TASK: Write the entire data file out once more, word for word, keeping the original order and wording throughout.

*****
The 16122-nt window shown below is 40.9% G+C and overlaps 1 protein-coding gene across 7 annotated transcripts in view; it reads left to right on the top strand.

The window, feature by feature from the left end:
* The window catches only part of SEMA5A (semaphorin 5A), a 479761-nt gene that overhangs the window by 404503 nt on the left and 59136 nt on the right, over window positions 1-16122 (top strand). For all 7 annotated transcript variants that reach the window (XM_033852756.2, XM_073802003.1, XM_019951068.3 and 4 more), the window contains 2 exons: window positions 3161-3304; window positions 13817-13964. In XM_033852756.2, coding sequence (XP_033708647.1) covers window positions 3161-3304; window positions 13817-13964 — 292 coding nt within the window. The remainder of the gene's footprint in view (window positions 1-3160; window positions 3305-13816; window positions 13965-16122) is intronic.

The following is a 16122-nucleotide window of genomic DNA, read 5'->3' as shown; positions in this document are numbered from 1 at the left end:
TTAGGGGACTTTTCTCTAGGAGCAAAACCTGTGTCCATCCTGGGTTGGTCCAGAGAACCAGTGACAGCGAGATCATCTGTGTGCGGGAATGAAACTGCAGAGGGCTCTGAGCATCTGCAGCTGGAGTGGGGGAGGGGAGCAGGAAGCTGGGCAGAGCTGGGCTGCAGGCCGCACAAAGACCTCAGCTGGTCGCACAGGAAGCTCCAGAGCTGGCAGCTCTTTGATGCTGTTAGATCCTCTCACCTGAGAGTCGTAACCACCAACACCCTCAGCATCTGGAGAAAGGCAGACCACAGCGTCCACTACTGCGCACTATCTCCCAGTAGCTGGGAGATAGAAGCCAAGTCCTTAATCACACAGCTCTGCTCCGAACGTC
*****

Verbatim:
The 16122-nt window shown below is 40.9% G+C and overlaps 1 protein-coding gene across 7 annotated transcripts in view; it reads left to right on the top strand.

The window, feature by feature from the left end:
* The window catches only part of SEMA5A (semaphorin 5A), a 479761-nt gene that overhangs the window by 404503 nt on the left and 59136 nt on the right, over window positions 1-16122 (top strand). For all 7 annotated transcript variants that reach the window (XM_033852756.2, XM_073802003.1, XM_019951068.3 and 4 more), the window contains 2 exons: window positions 3161-3304; window positions 13817-13964. In XM_033852756.2, coding sequence (XP_033708647.1) covers window positions 3161-3304; window positions 13817-13964 — 292 coding nt within the window. The remainder of the gene's footprint in view (window positions 1-3160; window positions 3305-13816; window positions 13965-16122) is intronic.

The following is a 16122-nucleotide window of genomic DNA, read 5'->3' as shown; positions in this document are numbered from 1 at the left end:
TTAGGGGACTTTTCTCTAGGAGCAAAACCTGTGTCCATCCTGGGTTGGTCCAGAGAACCAGTGACAGCGAGATCATCTGTGTGCGGGAATGAAACTGCAGAGGGCTCTGAGCATCTGCAGCTGGAGTGGGGGAGGGGAGCAGGAAGCTGGGCAGAGCTGGGCTGCAGGCCGCACAAAGACCTCAGCTGGTCGCACAGGAAGCTCCAGAGCTGGCAGCTCTTTGATGCTGTTAGATCCTCTCACCTGAGAGTCGTAACCACCAACACCCTCAGCATCTGGAGAAAGGCAGACCACAGCGTCCACTACTGCGCACTATCTCCCAGTAGCTGGGAGATAGAAGCCAAGTCCTTAATCACACAGCTCTGCTCCGAACGTC